The combination of wireless communication, tablet computing and the internet has actually increased the number of books that people read each year. This is actually  a true turning point in the way humans use and obtain information quite comparable to the invention of the printing press. When in 1440 Guttenberg’s presses started churning copies of the bible and other texts, this gave the common person access to knowledge that had been the domain of a few for centuries. It actually gave a reason for people to learn how to read, since books were now available, and universities to flourish and spread the information, championing humanity into a new golden age of knowledge, starting with the Renaissance and continuing until this day.

Back to the the iPad. When first launched in January, it became the most versatile and powerful digital convergence device, particularly in the consumption of Web, multimedia and informational content. A recent posting indicated that “The iPad is a non-stop source for consuming updated news feeds, is a phenomenal casual web surfing device, is great for viewing and listening to streamed media” The iPad, is a portable universal content consumption device that far surpasses previous e-Readers. With its web connectivity, books can be linked to multimedia elsewhere in the internet in an endless stream of interconnected information.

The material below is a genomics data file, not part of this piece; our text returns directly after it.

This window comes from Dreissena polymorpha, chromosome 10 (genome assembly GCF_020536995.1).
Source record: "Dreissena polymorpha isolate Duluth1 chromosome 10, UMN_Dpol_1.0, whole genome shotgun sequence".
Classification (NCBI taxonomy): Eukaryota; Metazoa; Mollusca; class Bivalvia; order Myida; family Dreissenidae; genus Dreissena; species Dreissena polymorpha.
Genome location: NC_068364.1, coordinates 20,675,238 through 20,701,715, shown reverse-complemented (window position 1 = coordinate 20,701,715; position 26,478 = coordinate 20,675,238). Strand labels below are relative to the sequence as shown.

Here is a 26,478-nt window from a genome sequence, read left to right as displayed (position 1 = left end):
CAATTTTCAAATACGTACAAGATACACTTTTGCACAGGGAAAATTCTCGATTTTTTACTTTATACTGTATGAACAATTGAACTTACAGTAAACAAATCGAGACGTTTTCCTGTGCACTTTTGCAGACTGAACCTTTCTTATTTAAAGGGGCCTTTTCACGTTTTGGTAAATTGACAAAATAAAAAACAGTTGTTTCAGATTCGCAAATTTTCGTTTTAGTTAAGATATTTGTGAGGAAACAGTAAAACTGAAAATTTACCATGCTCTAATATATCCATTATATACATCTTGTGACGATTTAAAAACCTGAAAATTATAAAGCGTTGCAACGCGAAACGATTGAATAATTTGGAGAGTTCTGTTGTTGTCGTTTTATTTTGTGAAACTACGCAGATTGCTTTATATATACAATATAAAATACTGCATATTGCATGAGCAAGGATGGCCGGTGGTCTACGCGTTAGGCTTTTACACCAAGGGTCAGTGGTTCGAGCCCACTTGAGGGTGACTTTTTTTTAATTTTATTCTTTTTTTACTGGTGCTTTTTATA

When Apple finally revealed the iPad, there had been long speculation about its features and capabilities. Even the name “iPad”, was cause for worldwide betting. Would it have a pen or stylus, as other tablet PC’s? Would it be geared towards businesses or gaming? Would it be more of an iPhone on steroids?  In its present form, the iPad is by no means perfect but it is certainly the best tablet computer, and e-reader, and communication platform so far. It neatly packages key technologies developed during last century, such as wireless communication, micro processing, multi-touch flat screens, data storage, software and the internet, in a very useable device.